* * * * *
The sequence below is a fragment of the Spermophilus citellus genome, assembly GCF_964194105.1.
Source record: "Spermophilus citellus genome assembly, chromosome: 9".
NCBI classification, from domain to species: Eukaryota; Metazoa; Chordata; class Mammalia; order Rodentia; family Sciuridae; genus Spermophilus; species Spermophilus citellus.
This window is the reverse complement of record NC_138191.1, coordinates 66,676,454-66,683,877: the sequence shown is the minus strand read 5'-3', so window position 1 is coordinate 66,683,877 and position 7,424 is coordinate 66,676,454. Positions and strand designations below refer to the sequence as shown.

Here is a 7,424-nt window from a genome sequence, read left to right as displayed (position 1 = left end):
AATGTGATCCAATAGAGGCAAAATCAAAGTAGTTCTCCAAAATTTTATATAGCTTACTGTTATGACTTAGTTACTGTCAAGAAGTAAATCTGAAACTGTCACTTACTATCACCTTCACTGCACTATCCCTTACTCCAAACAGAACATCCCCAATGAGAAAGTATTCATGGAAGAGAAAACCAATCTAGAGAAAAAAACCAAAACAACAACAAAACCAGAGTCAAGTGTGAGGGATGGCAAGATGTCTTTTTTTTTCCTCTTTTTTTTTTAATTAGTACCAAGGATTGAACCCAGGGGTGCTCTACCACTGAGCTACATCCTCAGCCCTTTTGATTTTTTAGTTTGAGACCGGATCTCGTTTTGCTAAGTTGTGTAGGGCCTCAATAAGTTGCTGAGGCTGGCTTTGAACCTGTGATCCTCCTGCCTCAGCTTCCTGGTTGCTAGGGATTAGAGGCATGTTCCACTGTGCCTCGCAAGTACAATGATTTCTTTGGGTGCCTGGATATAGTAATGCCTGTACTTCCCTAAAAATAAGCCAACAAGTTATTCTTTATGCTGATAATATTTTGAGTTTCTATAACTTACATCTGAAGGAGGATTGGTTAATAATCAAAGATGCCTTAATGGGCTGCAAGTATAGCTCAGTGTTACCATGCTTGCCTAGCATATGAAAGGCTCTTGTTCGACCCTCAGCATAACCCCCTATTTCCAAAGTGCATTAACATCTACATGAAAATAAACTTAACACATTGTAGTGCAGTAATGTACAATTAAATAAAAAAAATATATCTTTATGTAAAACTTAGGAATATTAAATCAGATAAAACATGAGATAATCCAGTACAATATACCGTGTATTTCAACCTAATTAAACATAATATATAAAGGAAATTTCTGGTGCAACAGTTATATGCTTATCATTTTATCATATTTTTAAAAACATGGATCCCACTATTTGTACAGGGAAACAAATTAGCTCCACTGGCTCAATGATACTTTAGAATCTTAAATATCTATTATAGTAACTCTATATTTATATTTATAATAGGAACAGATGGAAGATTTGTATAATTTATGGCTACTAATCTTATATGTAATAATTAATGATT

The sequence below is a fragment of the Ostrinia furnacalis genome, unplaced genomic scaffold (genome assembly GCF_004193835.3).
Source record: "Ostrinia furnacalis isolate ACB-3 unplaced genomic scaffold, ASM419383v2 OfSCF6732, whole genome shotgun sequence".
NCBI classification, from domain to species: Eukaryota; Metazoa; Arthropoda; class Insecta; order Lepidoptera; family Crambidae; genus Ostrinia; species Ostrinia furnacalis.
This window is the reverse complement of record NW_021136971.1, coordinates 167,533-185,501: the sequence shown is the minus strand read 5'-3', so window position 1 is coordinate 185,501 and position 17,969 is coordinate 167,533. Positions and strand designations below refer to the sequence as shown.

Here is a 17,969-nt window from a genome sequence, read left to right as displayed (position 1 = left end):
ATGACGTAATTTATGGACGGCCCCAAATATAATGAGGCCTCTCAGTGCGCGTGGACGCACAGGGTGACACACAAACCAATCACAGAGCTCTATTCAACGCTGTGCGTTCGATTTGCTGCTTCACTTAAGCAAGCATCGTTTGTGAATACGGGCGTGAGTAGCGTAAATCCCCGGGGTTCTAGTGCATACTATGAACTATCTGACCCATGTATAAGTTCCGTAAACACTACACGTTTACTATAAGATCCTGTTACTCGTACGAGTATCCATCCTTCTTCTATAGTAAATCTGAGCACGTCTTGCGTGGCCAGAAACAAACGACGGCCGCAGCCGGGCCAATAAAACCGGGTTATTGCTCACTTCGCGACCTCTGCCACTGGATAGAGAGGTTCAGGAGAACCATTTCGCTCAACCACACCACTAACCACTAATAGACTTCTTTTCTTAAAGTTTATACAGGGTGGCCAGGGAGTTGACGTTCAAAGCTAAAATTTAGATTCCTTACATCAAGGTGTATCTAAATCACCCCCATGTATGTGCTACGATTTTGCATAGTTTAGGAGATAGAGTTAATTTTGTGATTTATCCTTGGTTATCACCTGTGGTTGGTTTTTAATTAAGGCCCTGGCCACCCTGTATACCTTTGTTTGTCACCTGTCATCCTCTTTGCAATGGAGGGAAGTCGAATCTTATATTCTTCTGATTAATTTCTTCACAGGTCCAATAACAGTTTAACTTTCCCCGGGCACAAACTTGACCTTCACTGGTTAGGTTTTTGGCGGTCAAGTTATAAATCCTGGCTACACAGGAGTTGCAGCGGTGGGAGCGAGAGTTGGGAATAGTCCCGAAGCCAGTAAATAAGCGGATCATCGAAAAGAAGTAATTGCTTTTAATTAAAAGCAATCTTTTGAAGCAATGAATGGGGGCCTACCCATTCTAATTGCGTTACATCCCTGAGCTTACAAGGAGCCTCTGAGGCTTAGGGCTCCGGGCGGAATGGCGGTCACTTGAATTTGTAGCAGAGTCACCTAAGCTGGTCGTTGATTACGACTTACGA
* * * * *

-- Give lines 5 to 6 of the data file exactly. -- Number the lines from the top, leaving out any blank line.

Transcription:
Here is a 7,424-nt window from a genome sequence, read left to right as displayed (position 1 = left end):
AATGTGATCCAATAGAGGCAAAATCAAAGTAGTTCTCCAAAATTTTATATAGCTTACTGTTATGACTTAGTTACTGTCAAGAAGTAAATCTGAAACTGTCACTTACTATCACCTTCACTGCACTATCCCTTACTCCAAACAGAACATCCCCAATGAGAAAGTATTCATGGAAGAGAAAACCAATCTAGAGAAAAAAACCAAAACAACAACAAAACCAGAGTCAAGTGTGAGGGATGGCAAGATGTCTTTTTTTTTCCTCTTTTTTTTTTAATTAGTACCAAGGATTGAACCCAGGGGTGCTCTACCACTGAGCTACATCCTCAGCCCTTTTGATTTTTTAGTTTGAGACCGGATCTCGTTTTGCTAAGTTGTGTAGGGCCTCAATAAGTTGCTGAGGCTGGCTTTGAACCTGTGATCCTCCTGCCTCAGCTTCCTGGTTGCTAGGGATTAGAGGCATGTTCCACTGTGCCTCGCAAGTACAATGATTTCTTTGGGTGCCTGGATATAGTAATGCCTGTACTTCCCTAAAAATAAGCCAACAAGTTATTCTTTATGCTGATAATATTTTGAGTTTCTATAACTTACATCTGAAGGAGGATTGGTTAATAATCAAAGATGCCTTAATGGGCTGCAAGTATAGCTCAGTGTTACCATGCTTGCCTAGCATATGAAAGGCTCTTGTTCGACCCTCAGCATAACCCCCTATTTCCAAAGTGCATTAACATCTACATGAAAATAAACTTAACACATTGTAGTGCAGTAATGTACAATTAAATAAAAAAAATATATCTTTATGTAAAACTTAGGAATATTAAATCAGATAAAACATGAGATAATCCAGTACAATATACCGTGTATTTCAACCTAATTAAACATAATATATAAAGGAAATTTCTGGTGCAACAGTTATATGCTTATCATTTTATCATATTTTTAAAAACATGGATCCCACTATTTGTACAGGGAAACAAATTAGCTCCACTGGCTCAATGATACTTTAGAATCTTAAATATCTATTATAGTAACTCTATATTTATATTTATAATAGGAACAGATGGAAGATTTGTATAATTTATGGCTACTAATCTTATATGTAATAATTAATGATT